Tax Tip 64: Tax Consequences of a Beneficiary Living in a Trust property rent free

Discussion in 'Accounting & Tax' started by Terry_w, 22nd Oct, 2015.

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  1. Terry_w

    Terry_w Structuring Lawyer and Finance Broker - all states Business Member

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    If there is a residential house owned by the trustee of a discretionary trust and if the house is provided rent free then are there any tax consequences?

    Generally not for income tax.

    There is no income of the trust so nothing to tax. The trust will not be able to claim any interest on any loans used to acquire the property, nor will it be able to claim any other expenses such as rates etc.

    There would generally be no Fringe Benefits Tax either as the benefit does not relate to employment. Miscellaneous Taxation Ruling MT 2016 Fringe Benefits Tax: Benefits not taxable unless provided in respect of employment at paragraph 2 states:

    • An essential element of the definition of 'fringe benefit' is that the benefit must be one provided in respect of the employment of the employee. Unless a benefit is provided in the context of an employer-employee relationship the tax has no application.
    The property will be subject to CGT with no main residence exemption available.

    There may be land tax payable where there otherwise wouldn't be if the beneficiary owned the property. But this varies from state to state - there could be an exemption from land tax in VIC for example. In NSW land tax would apply.

    Under Trust Law a trustee may be in breach of their powers, and liable for the loss, if they are not expressly authorised to allow an asset to be used by a beneficiary for free.
     
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  2. Kangaroo

    Kangaroo Well-Known Member

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    Thanks Terry for providing insights all the time. !!

    How about the following situation in theory :
    The tenant pays $10 pw instead of the $400 market rate while living in it ? Can trustee claim expenses ? or it has to be arms-length type of thing ?
     
  3. Terry_w

    Terry_w Structuring Lawyer and Finance Broker - all states Business Member

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    The trustee could possibly claim $10 worth of expenses!
     
  4. Rob G

    Rob G Well-Known Member

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    Possibly zero deduction, FCT v Groser, 82 ATC 4478: 13 ATR 445.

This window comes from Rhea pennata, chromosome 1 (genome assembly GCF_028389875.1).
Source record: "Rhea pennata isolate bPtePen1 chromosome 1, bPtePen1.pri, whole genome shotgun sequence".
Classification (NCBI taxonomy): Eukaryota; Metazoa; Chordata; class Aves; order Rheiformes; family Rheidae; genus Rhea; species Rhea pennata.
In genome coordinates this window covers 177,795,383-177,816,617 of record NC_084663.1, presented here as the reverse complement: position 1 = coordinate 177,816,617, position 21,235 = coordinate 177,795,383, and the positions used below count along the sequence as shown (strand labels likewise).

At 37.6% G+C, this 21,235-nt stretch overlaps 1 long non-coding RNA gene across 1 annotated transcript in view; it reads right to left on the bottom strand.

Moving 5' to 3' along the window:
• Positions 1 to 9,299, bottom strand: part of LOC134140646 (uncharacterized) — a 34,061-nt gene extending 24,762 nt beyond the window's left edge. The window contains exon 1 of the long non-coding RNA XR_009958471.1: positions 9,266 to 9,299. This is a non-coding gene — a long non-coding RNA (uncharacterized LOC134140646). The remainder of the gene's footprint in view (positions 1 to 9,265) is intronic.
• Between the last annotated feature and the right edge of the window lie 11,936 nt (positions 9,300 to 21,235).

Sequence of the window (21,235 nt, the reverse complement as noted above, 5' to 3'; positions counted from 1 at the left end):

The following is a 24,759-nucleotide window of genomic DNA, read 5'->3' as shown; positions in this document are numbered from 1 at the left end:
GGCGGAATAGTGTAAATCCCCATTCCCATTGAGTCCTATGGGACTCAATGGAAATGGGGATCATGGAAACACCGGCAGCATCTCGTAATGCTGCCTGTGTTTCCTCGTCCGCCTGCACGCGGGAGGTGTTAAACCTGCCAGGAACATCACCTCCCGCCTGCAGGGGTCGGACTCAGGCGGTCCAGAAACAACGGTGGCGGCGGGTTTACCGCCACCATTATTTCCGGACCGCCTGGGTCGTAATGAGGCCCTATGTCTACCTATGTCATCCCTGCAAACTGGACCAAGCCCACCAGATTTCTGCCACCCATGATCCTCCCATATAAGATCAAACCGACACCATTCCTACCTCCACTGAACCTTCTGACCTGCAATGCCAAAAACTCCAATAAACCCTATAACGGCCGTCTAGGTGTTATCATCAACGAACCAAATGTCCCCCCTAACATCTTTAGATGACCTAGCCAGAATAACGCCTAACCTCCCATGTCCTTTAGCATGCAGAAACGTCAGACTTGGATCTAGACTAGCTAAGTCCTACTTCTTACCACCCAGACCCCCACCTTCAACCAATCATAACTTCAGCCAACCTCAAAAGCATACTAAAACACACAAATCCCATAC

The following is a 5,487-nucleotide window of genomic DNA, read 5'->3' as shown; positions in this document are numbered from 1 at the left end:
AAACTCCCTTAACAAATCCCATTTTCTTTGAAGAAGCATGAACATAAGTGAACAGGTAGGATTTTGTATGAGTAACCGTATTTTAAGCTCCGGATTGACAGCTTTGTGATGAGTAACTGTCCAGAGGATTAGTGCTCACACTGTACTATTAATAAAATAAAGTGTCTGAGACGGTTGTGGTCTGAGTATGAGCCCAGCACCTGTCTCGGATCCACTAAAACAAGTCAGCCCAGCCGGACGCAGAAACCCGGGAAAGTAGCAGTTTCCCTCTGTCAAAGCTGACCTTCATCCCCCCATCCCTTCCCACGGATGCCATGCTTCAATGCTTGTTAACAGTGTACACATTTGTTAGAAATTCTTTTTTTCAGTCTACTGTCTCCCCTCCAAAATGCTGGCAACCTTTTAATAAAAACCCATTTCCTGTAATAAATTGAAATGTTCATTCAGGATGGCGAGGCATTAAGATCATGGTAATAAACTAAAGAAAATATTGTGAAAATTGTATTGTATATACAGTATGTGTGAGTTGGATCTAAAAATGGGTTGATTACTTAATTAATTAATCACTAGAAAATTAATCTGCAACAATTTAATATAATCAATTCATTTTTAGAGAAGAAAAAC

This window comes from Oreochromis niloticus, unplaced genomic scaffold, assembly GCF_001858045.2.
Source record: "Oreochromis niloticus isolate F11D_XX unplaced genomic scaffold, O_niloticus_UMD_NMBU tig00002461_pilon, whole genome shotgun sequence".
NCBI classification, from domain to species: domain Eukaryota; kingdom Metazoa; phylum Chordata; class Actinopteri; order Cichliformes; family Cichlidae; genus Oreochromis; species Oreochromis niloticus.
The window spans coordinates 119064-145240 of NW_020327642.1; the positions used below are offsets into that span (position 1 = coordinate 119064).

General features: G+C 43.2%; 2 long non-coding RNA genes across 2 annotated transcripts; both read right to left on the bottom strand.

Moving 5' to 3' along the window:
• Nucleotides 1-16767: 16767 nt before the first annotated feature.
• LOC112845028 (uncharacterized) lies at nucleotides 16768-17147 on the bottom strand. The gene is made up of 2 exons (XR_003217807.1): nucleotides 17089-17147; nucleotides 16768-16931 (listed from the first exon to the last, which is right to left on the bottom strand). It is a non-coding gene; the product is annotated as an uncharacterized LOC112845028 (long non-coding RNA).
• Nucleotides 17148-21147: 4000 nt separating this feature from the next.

Possibly the deduction is limited to assessable income of $10, Ure v FCT 81 ATC 4100.

    See IT 2167
     
  5. Paul@PFI

    [email protected] Tax Accounting + SMSF Business Member

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    And no main residence exemption.
    And no deduction for the land tax which is punitive in NSW +
    As Terry says owned by trust and no income then there are no tax issues as such other that long term cost consequences.

    Also problems arising from TR 2002/18 and Janmoor type arrangements too if attempts are made to make the rent market related.

    Can possibly lead to a ATO audit into related party dealings to determine UPE issues and related entities. The key issue is in such trust arrangements there are invariably problematic "loan accounts" and / or transactions which the ATO may argue as being income to the recipient entity. ie Fred lends $2K to trust so trust can pay land tax. ATO argue its income
     
  6. Mitchf2

    Mitchf2 New Member

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    So can anyone tell me (and quote a reference, if possible) whether the expenses relating to the investment property (e.g. rates, land tax), which can't be claimed as a deduction, will form part of the cost base when calculating the CGT on disposal of the property?
     
  7. Terry_w

    Terry_w Structuring Lawyer and Finance Broker - all states Business Member

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    Tax Tip 76: Calculating the Cost Base for CGT purposes https://propertychat.com.au/communi...culating-the-cost-base-for-cgt-purposes.5390/
     
  8. Terry_w

    Terry_w Structuring Lawyer and Finance Broker - all states Business Member

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    What do you mean but this? Land tax etc can be claimed as a deduction. If the taxpayer doesn't claim these costs they could be used to reduce the capital gain on the sale.
     
  9. Mitchf2

    Mitchf2 New Member

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    Thanks so much for the response.
    They can't be claimed as a deduction because the property isn't earning rental income. The beneficiaries are living in the property rent-free. I do understand that generally under CGT law the expenses would form part of the third element of the cost base, but I was wondering if there are any issues because of the rent-free aspect. I.e. should the tenants be paying these expenses rather than the trust.
     
  10. Terry_w

    Terry_w Structuring Lawyer and Finance Broker - all states Business Member

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    Oh I see. So no rent is being charged.
     
  11. Mitchf2